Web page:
The above situation actually extends to the whole book. I can accept that the "things" the author presents may very well be true, but reading the book I still get the impression that I'm not reading a neutral academic description but rather a manifesto.

The book is still very interesting though, and I'm not saying that the conclusions are wrong, in fact many of them seem very plausible to me (as a layman, once again). I'm sure that the argumentative rather than scientific format wouldn't at all feel as notable if it wasn't for the controversial topic of the book. With the world's financial system currently in turmoil it's clear that this isn't just light reading about economics, it's an opinion piece.

Bottom line, it's a good read and I can recommend it to any non-economists willing to hear a refreshing second opinion about our current capitalistic system.

2 of 8 people found this review helpful

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Good information - a little dry

What did you love best about 23 Things They Don't Tell You about Capitalism?

I liked the book, but I may not be the intended audience. I struggled to get through it. Very dry.

1 of 5 people found this review helpful

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  • R.S.
  • Saint-Laurent, Quebec, Canada
  • 10-13-11

Lucid and Clear

This book is a lucid and clear disquisition on what goes for "free market" thinking. It examines 23 commonly expressed platitudes about economics and where they fail to explain economic and financial processes. It thereby provides interesting insights to the financial failures of 2008 and the present days. The reading matches the writing, making it difficult to put down. I now want to review the arguments on paper, as they are worthy of closer study.

5 of 21 people found this review helpful

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essential add-on to public standard economics

this book provides great insights and alternative ways of interpreting economic observations in a concise and coherent manner. healthy focus on developmental economics.

0 of 2 people found this review helpful

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Thoughtful skepticism to free market economics

The book is well written and easy to read. Chang pointed out many examples against idealistic free market economics. While I am believer in free market, I still find this book informtive and interesting. Afterall, skepticism is an important part of intellectual critical thinking in any discipline.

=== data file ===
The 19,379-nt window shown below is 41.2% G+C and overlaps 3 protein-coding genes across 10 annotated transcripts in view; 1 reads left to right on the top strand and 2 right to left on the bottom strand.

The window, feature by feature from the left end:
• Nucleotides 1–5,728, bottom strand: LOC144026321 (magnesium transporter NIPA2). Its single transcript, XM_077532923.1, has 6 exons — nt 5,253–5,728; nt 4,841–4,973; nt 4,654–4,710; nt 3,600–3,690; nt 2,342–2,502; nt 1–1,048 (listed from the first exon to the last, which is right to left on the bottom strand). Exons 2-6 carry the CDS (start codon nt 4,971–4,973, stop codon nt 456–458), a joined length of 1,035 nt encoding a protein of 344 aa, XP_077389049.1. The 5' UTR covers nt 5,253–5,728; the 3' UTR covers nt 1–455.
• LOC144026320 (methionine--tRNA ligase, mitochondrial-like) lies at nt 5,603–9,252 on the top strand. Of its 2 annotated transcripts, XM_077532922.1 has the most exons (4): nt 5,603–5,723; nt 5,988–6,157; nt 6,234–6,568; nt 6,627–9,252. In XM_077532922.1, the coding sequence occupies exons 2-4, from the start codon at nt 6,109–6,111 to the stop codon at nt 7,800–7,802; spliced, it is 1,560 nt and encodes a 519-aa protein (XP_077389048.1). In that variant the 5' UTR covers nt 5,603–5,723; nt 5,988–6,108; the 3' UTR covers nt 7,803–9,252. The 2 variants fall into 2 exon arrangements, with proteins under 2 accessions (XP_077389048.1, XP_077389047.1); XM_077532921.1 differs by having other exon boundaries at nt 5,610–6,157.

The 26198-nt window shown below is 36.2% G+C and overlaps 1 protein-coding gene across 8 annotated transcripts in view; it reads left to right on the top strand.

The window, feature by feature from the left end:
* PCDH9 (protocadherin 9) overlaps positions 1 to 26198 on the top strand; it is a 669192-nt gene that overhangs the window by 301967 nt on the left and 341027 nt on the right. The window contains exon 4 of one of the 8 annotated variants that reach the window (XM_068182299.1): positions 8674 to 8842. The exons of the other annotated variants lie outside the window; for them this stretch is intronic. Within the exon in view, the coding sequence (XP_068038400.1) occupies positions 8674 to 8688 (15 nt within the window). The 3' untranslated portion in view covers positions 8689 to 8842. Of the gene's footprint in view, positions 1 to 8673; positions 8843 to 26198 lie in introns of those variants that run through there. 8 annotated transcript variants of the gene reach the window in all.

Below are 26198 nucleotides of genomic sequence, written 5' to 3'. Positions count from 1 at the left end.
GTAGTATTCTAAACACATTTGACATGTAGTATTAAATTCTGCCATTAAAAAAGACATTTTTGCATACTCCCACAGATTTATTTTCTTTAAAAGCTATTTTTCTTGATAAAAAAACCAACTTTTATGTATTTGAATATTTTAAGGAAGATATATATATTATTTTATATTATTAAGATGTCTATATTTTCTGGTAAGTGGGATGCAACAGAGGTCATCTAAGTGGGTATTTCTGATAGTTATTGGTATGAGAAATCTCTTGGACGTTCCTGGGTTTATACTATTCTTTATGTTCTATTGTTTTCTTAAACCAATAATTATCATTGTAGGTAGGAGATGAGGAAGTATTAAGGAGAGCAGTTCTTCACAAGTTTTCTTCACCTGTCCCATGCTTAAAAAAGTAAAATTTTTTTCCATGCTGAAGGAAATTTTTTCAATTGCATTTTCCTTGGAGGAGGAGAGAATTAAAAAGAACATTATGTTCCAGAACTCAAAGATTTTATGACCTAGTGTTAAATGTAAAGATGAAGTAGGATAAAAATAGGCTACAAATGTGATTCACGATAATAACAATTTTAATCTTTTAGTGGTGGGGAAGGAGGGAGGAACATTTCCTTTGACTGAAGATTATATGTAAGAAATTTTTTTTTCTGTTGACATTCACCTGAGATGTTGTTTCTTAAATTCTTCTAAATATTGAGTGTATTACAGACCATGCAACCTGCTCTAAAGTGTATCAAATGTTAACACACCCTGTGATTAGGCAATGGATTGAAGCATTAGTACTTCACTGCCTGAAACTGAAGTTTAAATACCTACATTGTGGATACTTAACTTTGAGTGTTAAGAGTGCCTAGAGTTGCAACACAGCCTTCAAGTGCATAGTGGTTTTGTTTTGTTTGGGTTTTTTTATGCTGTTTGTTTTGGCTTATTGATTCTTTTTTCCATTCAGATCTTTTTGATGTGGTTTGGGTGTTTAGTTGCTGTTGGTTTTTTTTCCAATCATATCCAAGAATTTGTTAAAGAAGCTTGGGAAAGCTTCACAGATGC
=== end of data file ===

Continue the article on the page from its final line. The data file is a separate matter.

0 of 2 people found this review helpful

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  • Stephen
  • Chesley, Ontario, Canada
  • 02-08-12

Must read for many.

What did you love best about 23 Things They Don't Tell You about Capitalism?

Should be mandatory reading for all politicians and bankers.

Who was your favorite character and why?

Not applicable.

What does Joe Barrett bring to the story that you wouldn’t experience if you just read the book?

He does not stumble over the big words.

If you were to make a film of this book, what would be the tag line be?

Global finances 101.

1 of 6 people found this review helpful

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  • Lars
  • Southfield, MI, United States
  • 01-09-12

What They Don't Tell You

I agree with most of the analysis and conclusions of this book. The author promises to talk plainly about the economic points he is making -- but the "econ-o-speak" is definitely still present. Some of the information could have been better translated into everyday English.

1 of 6 people found this review helpful

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  • Sami
  • Abu Dhabi, United Arab Emirates
  • 01-09-12

Not like anything else I read

This book is a must read for developing nations that are following blindly what is done at the developed countries economies without considering their action.

I read this book with an open mind. Its rationale, articulate and precise thoughts made me listen carefully to every word with all my senses. Surely, after done reading it, you will believe that the market is not as free as we like to think it is, but rather as long as humane efforts are based on individualism and the interest of big powers vs. those who are crushed in developing and underdeveloped nations, the world will never have hope for the future. It is only by the collective minds and powers of all people can we overtake this critical stage in humanity's life.

Finally, it is interesting to listen to this book from a southern American accent while the author is Korean!

1 of 6 people found this review helpful